FAQ Topic: Rainier Avenue Paving and Traffic Calming

Why is the proposed design safest for cyclists of all ages and abilities?

Studies show that almost two-thirds of adults would consider riding their bike more often if they had better places to ride, and as many as 81% of those would ride in protected bike lanes. Another type of bike lane, “buffered bike lane” delineates space for bicyclists but does not provide a physical separation between people cycling and … Continued

How would changes to Rainier Avenue affect parked cars?

One of the best ways to park cars and protect cyclists is by moving cars away from the curb and putting the bike lane in between the sidewalk and the parked cars. If this did occur, there would be a five-foot buffer protecting the parked cars from the bikeway and an extra three-foot buffer protecting … Continued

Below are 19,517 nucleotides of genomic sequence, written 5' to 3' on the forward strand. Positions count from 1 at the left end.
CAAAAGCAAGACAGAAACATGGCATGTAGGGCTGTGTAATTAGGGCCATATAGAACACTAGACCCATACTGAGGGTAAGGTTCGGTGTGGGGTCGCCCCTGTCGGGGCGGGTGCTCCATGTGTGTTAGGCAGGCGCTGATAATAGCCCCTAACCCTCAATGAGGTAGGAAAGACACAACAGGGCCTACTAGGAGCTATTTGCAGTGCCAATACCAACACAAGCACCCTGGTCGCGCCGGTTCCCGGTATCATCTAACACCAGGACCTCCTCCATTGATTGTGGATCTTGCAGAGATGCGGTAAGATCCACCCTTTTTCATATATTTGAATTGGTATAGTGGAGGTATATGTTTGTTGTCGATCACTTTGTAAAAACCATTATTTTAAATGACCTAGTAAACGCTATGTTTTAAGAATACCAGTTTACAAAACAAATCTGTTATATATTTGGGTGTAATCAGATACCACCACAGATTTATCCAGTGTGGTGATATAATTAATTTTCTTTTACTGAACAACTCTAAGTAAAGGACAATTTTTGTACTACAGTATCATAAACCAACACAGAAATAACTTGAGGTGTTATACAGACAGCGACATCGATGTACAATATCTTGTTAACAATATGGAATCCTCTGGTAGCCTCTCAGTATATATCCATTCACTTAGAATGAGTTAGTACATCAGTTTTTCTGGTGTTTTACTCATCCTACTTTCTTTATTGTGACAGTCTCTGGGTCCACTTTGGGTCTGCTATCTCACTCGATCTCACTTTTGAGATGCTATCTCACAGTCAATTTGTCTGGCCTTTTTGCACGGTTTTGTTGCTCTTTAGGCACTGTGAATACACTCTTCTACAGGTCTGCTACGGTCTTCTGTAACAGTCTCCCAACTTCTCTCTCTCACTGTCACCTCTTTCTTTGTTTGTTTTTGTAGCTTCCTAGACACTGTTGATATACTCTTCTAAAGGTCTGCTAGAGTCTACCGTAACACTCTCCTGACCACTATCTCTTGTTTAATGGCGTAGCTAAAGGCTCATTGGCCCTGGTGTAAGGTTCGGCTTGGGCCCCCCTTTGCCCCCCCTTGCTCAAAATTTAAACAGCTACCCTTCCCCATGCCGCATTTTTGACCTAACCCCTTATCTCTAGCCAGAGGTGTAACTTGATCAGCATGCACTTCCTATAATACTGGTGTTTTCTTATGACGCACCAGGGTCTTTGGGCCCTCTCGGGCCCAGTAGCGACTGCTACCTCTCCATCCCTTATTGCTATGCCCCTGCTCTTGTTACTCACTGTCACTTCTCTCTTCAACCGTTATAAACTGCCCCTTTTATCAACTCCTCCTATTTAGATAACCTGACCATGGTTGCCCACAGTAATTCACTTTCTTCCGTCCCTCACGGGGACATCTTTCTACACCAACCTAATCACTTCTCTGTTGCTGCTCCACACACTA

How would changes to Rainier Avenue effect on-street parking?

Parking on Rainier Avenue is currently provided along both sides of the street: there is space to park over 200 vehicles along the entire length of the roadway. However, less than one-third of the curb space west of Maria Drive is occupied during peak times, and even less is occupied east of Maria Drive. To … Continued

Will this project increase traffic volumes on other nearby streets?

Rainier Avenue is large enough to accommodate about 40,000 cars per day. Even with a lane reduction the street could accommodate more than the total vehicles using the road now. If Rainier Avenue were extended westerly at some time in the future, we believe that a three-lane street would still be sufficient for the expected … Continued

Close window